Decongestant for lymph & veins. Great for respiratory infections.
Traditional Use of Cedarwood, Virginia
Virginia Cedarwood enhances any other esential oils that are used in a skin blend. It makes a great addition to any summer blends, as it has an insect-repellant action as well. As it is calming for the nervou system, and according to Battaglia, is more useful for chronic nervous conditions than acute ones.
Juniperus virginiana is a dense, slowe growing coniferous tree from 15-90ft tall. It is a pioneer invader, which means that it is one of the first trees to repopulate cleared, eroded or otherwise damaged land. It is unusually long lived among pioneer species, with the potential to live over 850 years.
Juniperus virginiana var virginiana is called Eastern Juniper or Red Cedar. The cones shed pollen in late winter or early spring. The trees are usually dioecious with pollen and seed cones on separate trees.
Native American tribes used Juniper wood poles to mark out agreed tribal hunting territories. French traders named Baton Rouge (meaning "red stick") from the reddish color of these poles. Berries of some cedars have been roasted as substitutes for coffee or tea. Western Indians believed that juniper berry tea taken on three consecutive and appropriate days was considered contraceptive.
Energetics and Chakras1st Chakra - survival and support, Balancing, Grounding, Protective, Purifying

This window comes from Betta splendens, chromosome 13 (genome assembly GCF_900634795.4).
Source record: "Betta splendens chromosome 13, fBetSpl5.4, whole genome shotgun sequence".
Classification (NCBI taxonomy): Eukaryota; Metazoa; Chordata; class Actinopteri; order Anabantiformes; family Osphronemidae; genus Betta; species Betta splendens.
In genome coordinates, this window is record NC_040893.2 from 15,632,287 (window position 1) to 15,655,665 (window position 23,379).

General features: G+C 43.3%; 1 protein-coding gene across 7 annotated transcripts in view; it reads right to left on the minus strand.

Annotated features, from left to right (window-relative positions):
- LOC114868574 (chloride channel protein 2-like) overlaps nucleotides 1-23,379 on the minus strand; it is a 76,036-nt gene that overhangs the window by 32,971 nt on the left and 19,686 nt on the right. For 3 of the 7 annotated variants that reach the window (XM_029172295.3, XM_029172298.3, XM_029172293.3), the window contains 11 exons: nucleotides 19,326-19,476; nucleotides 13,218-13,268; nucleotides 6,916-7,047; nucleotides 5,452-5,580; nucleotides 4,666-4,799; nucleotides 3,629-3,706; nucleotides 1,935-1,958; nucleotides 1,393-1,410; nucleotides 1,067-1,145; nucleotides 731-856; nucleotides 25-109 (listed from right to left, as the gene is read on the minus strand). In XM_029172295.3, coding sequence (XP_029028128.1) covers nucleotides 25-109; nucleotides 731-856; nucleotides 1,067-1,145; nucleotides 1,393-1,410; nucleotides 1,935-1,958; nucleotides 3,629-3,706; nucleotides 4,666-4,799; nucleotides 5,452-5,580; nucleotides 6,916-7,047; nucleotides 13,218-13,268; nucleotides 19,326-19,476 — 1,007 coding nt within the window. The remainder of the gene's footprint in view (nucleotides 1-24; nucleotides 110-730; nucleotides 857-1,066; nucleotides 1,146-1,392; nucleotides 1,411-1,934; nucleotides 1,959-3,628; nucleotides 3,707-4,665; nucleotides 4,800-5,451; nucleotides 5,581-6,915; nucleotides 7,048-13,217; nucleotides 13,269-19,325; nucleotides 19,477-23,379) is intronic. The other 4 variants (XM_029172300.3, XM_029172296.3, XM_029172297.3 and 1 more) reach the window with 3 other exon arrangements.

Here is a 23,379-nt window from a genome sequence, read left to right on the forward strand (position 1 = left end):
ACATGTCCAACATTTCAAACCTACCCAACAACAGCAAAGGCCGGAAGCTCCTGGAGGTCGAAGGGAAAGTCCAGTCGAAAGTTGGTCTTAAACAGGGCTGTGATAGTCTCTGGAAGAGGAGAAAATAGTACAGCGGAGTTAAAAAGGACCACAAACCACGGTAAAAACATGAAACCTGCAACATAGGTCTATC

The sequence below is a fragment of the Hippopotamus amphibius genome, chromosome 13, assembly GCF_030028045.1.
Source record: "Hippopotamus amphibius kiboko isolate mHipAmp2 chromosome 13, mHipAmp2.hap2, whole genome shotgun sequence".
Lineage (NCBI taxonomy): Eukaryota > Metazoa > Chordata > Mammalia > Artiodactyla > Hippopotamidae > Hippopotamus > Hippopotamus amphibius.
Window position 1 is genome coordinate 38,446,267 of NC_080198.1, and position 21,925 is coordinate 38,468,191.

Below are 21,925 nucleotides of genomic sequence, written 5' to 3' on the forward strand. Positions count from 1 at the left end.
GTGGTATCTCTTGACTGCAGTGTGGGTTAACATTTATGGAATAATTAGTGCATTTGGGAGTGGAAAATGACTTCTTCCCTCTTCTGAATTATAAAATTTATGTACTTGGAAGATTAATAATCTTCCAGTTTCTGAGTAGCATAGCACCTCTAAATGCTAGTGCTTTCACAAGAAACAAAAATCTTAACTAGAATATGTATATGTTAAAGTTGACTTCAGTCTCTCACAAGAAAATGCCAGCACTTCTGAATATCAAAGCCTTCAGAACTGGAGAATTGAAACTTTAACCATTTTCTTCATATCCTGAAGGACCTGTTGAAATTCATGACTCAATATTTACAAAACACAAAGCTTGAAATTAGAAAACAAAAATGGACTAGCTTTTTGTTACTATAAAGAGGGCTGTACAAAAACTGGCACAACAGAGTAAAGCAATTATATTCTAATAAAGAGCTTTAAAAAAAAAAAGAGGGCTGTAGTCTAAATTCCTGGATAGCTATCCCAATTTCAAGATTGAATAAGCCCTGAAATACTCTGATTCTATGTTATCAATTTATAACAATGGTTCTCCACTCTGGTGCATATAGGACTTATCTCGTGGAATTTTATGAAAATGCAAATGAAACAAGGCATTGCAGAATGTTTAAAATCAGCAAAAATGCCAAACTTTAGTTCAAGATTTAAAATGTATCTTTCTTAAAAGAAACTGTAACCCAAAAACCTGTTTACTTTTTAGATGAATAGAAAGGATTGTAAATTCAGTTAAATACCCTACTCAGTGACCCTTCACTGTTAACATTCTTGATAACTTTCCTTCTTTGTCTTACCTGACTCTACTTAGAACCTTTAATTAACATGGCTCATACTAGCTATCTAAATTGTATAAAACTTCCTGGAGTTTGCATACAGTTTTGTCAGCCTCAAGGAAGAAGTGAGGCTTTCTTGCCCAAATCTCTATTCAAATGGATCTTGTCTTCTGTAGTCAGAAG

Energetic, Spiritual, and Emotional Qualities of Cedarwood, Virginia
The Virginia Cedarwood tree is a majestic tree and imparts an energetic strength and fortitude. It is grounding and calming and helps us to feel more centered and balanced. This oil brings depth and meaning when we are feeling a bit lost or confused. When we use this oil, we feel the wisdom and clarity of the tree being infused into our energy.
Therapeutic Benefits of Cedarwood, VirginiaAnti-fungal, Anti-infectious, Anti-septic, Astringent, CNS tonic, Diuretic, Expectorant, Insect repellent, Mucolytic, Vein tonic
Aroma-Chemistry of Cedarwood, Virginia
Virginia Cedarwood essential oil contains a significant percentage of a-cedrene that is known to be beneficial for the skin. The high percentage of cedrol in this oil is what gives it a sedative effect, because of its inhibition of dopamine.
Safety Information for Cedarwood, Virginia
No known safety issues related to this oil. Some sources advise to avoid Cedarwood during pregnancy, however there is no research to support this claim regarding this particular species of Cedarwood.
Tisserand & Young Essential Oil Safety, 2nd Edition Churchill Livingstone Elsevier. Edinburg 2014
Mojay, Gabriel. Aromatherapy for Healing the Spirit, Healing Arts Press, Rochester, VT 1997
Battaglia, S. The Complete Guide to Aromatherapy, 2nd Edition. Queensland, Aust. 2003